Jesus and St. Paul are both talking about something more than what we might call our religious opinions and theories, our theological positions or understandings of various issues and concerns of the day. Our churchmanship or our denominations. What they are talking about is a deeper kind of knowing than that. The kind of knowing that we talk about when we say that a child knows his mother. It’s about relationship. About the word we use in the Church with real meaning and sincerity: about faith. Something that can be expressed in words, but really is much deeper than words can express. About being in relationship with God securely. “You know where I am going, and how to get there,” Jesus says, “because you and I are going to the same place, returning to the same home, to that mansion that the Father who loves us has prepared for us. And I am the way to that home, the Truth, the Life. No man cometh unto the Father but by me.” It would be my hope and prayer, family and friends, that as we share in these prayers for Harry we would each one of us hear and feel and know as well an invitation to enter, and to enter more deeply, into that relationship, with the one who has loved us and has longed for that relationship with us from the beginning of the world. We can pause for a moment: take the opportunity of that invitation.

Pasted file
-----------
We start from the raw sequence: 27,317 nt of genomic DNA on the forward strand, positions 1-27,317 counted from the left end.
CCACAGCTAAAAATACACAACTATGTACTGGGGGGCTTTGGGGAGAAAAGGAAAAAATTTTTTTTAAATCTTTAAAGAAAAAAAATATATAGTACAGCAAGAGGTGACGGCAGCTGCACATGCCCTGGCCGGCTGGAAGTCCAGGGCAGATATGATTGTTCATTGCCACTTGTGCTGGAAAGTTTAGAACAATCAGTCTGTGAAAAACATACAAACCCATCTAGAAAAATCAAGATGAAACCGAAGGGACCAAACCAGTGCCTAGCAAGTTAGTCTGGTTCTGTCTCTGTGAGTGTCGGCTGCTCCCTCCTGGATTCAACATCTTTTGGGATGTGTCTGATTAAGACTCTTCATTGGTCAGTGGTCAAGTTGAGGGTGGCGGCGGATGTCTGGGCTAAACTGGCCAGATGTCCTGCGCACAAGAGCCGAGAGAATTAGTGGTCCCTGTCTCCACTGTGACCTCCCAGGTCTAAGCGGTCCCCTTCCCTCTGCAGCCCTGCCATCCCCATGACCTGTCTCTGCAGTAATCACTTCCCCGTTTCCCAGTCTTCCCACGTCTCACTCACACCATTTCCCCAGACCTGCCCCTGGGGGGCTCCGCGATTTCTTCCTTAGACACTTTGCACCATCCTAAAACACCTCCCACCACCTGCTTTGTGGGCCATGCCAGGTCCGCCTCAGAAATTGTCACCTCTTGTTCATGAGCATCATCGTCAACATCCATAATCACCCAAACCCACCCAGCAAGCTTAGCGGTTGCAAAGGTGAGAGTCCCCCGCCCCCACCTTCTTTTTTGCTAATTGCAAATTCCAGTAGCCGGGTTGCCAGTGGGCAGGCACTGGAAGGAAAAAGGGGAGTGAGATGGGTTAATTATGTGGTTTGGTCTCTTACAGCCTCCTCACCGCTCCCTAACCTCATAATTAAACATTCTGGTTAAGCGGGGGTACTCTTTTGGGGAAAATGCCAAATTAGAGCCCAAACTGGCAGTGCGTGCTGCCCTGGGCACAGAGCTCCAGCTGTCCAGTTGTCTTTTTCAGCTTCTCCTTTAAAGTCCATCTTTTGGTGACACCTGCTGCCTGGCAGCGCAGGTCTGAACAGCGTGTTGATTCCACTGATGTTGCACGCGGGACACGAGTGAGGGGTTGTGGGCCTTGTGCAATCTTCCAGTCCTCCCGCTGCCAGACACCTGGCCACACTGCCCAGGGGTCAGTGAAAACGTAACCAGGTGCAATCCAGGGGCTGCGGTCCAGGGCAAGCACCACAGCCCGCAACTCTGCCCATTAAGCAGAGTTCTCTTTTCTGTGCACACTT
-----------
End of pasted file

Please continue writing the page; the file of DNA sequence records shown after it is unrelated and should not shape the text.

The Funeral Sentences from the ancient prayers of the Church, “In the midst of life we are in death.” Thinking how very fragile we are in this short life. How precious every day is. Every day is a gift, a real gift—and of course a gift that comes with no guarantee. Even when we say, “see you tomorrow,” we don’t really know. We may have the fullness of nine decades, as Harry did. Or not. But always one day at a time. And so as we come together today to hear, to remember, to comfort one another, to give thanks for Harry’s life, we might also be reminded of a certain urgency in our own lives as well.
“I am the resurrection and the life, saith the Lord. He that believeth in me, though he were dead, yet shall he live. And whosoever liveth and believeth in me shall never die.”
Blessings all, in this new year. I would ask that we would stand now and to turn in the Blue Hymnal in the pews to Hymn #562, and we will sing together stanzas 1, 4, and 5 of the great old hymn, “Onward Christian Soldiers.”